• If the facility will host a variety of activities, which will there be more of?
  • Does one activity or sport have priority? This may become an issue if several sports will be using the same area, and the surfacing needs to differ for each sport.
  • What age groups typically will use the building? Children in elementary schools have different safety and performance needs compared to competitive athletes.
  • How many people will use the facility? Will this number vary throughout the year, or is it expected to remain consistent?
  • At what level will these sports be played? The level of competition will determine which governing body or bodies and, therefore, which rules will prevail. These rules may specify the necessary dimensions for courts or game fields, the size of required overrun areas, performance characteristics for flooring systems and other details of construction.
  • Will your population include those with special needs, such as individuals with wheelchairs or walkers? While all new buildings must conform to the Americans with Disabilities Act, a facility that is likely to host many athletes and spectators with special needs may require further accommodations.
  • Many international standards-setting organizations, such as ASTM International (ASTM), Deutsches Institute für Normung (DIN) and European Norms (EN), have established guidelines for force reduction. Will you be interested in meeting any of these voluntary guidelines?
  • Will separate areas be provided for individual sports? If not, which sports will share which areas? For example, will a jogging or running track surround some of the playing areas? If track competition will be hosted, which field events are planned and which of them, if any, will be placed inside the track?
  • Given the sporting uses planned, what will be the need for storage for items such as wrestling mats, portable baskets and other sports equipment?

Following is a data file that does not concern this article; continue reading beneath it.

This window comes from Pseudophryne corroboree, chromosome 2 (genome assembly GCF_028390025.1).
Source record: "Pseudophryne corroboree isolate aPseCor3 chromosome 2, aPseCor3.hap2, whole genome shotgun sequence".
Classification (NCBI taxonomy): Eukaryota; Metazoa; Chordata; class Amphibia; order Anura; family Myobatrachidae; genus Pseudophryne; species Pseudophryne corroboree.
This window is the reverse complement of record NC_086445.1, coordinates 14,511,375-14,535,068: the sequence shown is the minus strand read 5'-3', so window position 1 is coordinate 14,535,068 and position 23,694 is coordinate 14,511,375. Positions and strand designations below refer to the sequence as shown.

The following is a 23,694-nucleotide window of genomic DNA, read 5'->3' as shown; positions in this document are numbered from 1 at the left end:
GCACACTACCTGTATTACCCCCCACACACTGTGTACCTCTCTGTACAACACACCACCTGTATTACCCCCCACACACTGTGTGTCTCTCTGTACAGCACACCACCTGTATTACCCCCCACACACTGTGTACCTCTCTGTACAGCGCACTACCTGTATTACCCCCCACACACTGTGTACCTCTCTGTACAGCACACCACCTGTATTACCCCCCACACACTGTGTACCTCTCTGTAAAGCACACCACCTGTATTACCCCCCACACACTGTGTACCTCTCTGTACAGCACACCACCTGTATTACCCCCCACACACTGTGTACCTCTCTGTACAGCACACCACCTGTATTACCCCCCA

• What will be the requirements for lighting and noise attenuation?
  • Non-athletic uses also should be considered. What kind of events will be hosted in the facility when it’s not being used for competitive events? Will the building be used for dances, food service, assemblies or holiday programs? Will trade shows and concerts also be on the agenda?
  • What do you know about the site conditions? Where is the water table? What is the likelihood of flooding? You’ll also want to have ready information on your climate and expectations for HVAC systems.

Ask the right questions!

One thing your planning team will want to know is … everything! So come into the project with a concrete idea of what you’re looking for. Planning involves a number of steps. While all of these steps are important, the most important aspect of planning is developing a thorough understanding of how the indoor facility you want to construct will be used.

Your actual prospectus may answer other, more specific questions, based on your needs.

This prospectus should contain other essential information, such as a projected timeline and any initial budget concepts. It should also list the main point of contact (whether that is you or someone else) so that questions are always directed to the same individual.

Start working

What’s the difference between a project that moves forward and one that lays fallow on the drawing board? The amount of initiative the contact person is willing to take. Assemble your prospectus and, while you’re at it, make those calls to your colleagues. By the time you have potential candidates to interview for your team, you’ll have solid information to give them, and you’ll be on your way to turning your vision into reality.